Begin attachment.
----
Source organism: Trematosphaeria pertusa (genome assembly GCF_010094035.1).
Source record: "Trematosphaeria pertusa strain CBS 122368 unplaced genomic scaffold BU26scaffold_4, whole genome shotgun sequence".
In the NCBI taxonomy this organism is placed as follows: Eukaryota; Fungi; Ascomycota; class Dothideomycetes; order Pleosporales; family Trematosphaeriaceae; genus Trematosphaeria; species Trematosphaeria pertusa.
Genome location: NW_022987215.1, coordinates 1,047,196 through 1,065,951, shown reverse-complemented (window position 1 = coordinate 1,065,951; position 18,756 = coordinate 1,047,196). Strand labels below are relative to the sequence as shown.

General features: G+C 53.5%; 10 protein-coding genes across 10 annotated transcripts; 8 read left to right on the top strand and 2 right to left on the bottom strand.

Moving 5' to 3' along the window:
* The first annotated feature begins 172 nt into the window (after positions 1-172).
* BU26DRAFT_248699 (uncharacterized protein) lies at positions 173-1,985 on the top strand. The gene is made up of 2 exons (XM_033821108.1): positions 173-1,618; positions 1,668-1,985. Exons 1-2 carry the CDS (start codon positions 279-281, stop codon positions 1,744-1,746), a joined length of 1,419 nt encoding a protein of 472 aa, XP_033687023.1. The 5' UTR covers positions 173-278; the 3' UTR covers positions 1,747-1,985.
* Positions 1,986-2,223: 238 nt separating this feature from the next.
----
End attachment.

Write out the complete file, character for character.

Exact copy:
Source organism: Trematosphaeria pertusa (genome assembly GCF_010094035.1).
Source record: "Trematosphaeria pertusa strain CBS 122368 unplaced genomic scaffold BU26scaffold_4, whole genome shotgun sequence".
In the NCBI taxonomy this organism is placed as follows: Eukaryota; Fungi; Ascomycota; class Dothideomycetes; order Pleosporales; family Trematosphaeriaceae; genus Trematosphaeria; species Trematosphaeria pertusa.
Genome location: NW_022987215.1, coordinates 1,047,196 through 1,065,951, shown reverse-complemented (window position 1 = coordinate 1,065,951; position 18,756 = coordinate 1,047,196). Strand labels below are relative to the sequence as shown.

General features: G+C 53.5%; 10 protein-coding genes across 10 annotated transcripts; 8 read left to right on the top strand and 2 right to left on the bottom strand.

Moving 5' to 3' along the window:
* The first annotated feature begins 172 nt into the window (after positions 1-172).
* BU26DRAFT_248699 (uncharacterized protein) lies at positions 173-1,985 on the top strand. The gene is made up of 2 exons (XM_033821108.1): positions 173-1,618; positions 1,668-1,985. Exons 1-2 carry the CDS (start codon positions 279-281, stop codon positions 1,744-1,746), a joined length of 1,419 nt encoding a protein of 472 aa, XP_033687023.1. The 5' UTR covers positions 173-278; the 3' UTR covers positions 1,747-1,985.
* Positions 1,986-2,223: 238 nt separating this feature from the next.